- ‘War guilt clause’ was seen as unjust since Germans believed they had been forced into a just war against the Allies, who had attempted to encircle Germany.
- Reparations were seen as too high and unjustified due to them not accepting the war guilt clause.
- Occupied areas caused tension. German nationalists outraged by the outlawing of nationalist groups and banning of German patriotic songs and festivals in areas under French control.
- The disarming of Germany and its exclusion from the League of Nations were seen as unjust discrimination against a proud and once powerful nation.
How could the Germans not be justified in their reaction of the treaty?
- If Germany had won the war the peace settlement would have been very harsh on the Allies stated in their 1914 war aims.
- Reparations bill was much lower than demanded by the French.
- Treaty did not punish Germany as harsh as they punished Russia in the Treaty of Brest-Litovsk in March 1918. They broke up the western part of the Russian empire and annexed large swathes of territory.
- The treaty could of been worse if the French had gotten their way.
- Wilson’s Fourteen Points and the armistice made it clear that Alsace-Lorraine would be returned to France, a new state of Poland with access to the sea would be created, that Germany would be expected to hand over some of her assets and that considerable German disarmament would be expected.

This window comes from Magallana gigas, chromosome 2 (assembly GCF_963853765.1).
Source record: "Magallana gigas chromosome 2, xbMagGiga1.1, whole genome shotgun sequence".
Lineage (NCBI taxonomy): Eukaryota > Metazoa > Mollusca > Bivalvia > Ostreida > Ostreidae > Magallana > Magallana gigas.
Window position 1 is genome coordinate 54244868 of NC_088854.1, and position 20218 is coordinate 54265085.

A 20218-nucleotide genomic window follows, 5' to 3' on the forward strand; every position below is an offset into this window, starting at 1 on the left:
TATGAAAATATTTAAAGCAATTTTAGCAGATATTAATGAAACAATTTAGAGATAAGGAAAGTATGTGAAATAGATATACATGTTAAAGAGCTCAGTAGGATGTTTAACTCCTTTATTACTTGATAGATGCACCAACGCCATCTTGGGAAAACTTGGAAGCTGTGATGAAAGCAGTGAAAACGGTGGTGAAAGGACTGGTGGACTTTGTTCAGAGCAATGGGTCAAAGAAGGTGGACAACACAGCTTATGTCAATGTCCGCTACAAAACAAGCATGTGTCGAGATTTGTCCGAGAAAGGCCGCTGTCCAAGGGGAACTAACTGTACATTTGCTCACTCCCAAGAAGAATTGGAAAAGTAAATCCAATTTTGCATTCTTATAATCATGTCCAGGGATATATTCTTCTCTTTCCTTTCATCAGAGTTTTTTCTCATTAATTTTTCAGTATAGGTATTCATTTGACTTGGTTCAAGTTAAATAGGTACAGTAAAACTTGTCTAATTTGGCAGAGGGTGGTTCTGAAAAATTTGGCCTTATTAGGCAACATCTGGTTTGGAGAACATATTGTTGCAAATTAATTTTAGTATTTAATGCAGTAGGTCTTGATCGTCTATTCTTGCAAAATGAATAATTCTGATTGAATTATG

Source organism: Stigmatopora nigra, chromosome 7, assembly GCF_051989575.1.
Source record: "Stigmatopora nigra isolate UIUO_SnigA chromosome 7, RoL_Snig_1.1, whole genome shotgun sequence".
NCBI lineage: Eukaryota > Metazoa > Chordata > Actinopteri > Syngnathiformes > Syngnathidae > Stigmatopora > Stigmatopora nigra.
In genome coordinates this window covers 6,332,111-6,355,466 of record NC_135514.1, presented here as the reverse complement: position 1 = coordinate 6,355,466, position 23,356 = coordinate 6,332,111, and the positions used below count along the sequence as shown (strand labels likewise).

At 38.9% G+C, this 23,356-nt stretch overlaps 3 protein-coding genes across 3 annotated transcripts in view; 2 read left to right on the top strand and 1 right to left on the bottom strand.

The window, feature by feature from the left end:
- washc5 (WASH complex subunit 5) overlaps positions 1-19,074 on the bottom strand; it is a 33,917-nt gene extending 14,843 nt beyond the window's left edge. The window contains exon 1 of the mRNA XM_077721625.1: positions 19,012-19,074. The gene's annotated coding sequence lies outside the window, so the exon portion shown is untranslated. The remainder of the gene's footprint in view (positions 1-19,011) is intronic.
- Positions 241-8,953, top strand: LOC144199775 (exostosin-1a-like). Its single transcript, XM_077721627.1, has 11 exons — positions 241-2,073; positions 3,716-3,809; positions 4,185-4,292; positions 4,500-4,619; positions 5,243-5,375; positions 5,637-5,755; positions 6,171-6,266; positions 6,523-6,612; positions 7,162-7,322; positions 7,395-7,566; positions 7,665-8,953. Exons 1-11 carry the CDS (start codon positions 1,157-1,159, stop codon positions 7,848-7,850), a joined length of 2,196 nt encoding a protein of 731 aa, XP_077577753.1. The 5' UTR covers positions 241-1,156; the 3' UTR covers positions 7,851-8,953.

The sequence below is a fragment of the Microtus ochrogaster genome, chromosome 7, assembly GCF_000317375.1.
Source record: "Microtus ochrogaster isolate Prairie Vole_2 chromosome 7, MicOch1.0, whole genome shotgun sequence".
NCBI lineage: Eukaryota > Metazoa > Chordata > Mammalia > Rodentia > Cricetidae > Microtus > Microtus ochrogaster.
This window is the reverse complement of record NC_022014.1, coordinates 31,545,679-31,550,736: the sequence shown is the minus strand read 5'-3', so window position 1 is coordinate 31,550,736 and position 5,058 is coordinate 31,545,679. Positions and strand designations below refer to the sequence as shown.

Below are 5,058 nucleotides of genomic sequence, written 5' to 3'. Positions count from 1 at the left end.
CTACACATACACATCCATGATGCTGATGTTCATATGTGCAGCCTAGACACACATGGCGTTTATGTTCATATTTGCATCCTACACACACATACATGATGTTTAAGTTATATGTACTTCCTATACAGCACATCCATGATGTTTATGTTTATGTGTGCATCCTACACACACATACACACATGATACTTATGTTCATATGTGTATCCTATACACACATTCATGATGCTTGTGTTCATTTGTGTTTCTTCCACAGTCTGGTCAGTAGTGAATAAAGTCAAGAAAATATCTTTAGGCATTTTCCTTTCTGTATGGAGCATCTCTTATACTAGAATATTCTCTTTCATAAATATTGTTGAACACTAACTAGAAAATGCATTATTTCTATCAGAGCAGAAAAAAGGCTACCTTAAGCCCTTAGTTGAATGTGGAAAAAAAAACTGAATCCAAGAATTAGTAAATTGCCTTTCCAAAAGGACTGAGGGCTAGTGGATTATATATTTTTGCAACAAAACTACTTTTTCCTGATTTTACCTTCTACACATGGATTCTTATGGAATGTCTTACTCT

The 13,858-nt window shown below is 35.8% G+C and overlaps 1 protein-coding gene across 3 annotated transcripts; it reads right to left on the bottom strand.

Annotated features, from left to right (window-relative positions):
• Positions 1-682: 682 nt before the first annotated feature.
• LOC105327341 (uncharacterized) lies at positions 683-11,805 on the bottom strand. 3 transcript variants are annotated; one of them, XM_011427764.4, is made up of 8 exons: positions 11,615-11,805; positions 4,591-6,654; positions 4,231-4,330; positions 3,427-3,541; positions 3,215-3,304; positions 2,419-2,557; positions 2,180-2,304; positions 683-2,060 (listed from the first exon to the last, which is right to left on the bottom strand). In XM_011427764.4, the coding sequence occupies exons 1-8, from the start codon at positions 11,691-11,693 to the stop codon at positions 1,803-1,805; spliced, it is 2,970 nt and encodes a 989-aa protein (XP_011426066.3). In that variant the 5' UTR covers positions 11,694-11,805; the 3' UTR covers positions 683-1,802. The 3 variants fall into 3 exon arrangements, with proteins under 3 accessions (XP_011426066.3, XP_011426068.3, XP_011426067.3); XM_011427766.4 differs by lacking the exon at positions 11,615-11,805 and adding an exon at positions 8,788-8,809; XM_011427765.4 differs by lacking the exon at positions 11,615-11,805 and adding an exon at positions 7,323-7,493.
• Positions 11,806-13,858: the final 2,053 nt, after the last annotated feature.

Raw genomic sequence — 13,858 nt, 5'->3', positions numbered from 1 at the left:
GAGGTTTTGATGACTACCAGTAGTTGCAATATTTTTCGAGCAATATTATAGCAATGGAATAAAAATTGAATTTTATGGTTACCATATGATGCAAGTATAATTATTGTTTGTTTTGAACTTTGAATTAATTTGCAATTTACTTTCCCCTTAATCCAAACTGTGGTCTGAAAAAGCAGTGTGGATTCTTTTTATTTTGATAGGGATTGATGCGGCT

What was the political crisis of June 1919?
In May ministers agreed with Chancellor Scheidemann that excepting the treaty would be incompatible with German honour but at this stage it seemed possible to negotiate terms. When Germany was given 7 days to accept a political crisis as caused in Germany. Scheidemann and some of his ministers wanted to reject the treaty but the majority of the cabinet and the SPD believed Germany had no other choice.
Some officers in the army, with the support of Hindenburg, discussed the possibility of resisting the treaty through military action and President Ebert told General Groener that he would support rejection of the treaty if there was any chance of the military being successful. Groener informed Ebert that military resistance would be worthless and the Bauer cabinet signed the treaty.